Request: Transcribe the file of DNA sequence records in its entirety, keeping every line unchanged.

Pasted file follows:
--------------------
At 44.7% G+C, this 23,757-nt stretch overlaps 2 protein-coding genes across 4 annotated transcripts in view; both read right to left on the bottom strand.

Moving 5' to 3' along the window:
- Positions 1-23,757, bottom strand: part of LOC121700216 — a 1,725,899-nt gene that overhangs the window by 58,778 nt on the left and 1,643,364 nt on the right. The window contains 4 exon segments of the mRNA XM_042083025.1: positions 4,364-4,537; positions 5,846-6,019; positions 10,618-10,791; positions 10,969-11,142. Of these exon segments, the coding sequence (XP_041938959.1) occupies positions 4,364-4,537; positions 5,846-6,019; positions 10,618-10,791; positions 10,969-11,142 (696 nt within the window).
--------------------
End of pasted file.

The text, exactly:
At 44.7% G+C, this 23,757-nt stretch overlaps 2 protein-coding genes across 4 annotated transcripts in view; both read right to left on the bottom strand.

Moving 5' to 3' along the window:
- Positions 1-23,757, bottom strand: part of LOC121700216 — a 1,725,899-nt gene that overhangs the window by 58,778 nt on the left and 1,643,364 nt on the right. The window contains 4 exon segments of the mRNA XM_042083025.1: positions 4,364-4,537; positions 5,846-6,019; positions 10,618-10,791; positions 10,969-11,142. Of these exon segments, the coding sequence (XP_041938959.1) occupies positions 4,364-4,537; positions 5,846-6,019; positions 10,618-10,791; positions 10,969-11,142 (696 nt within the window).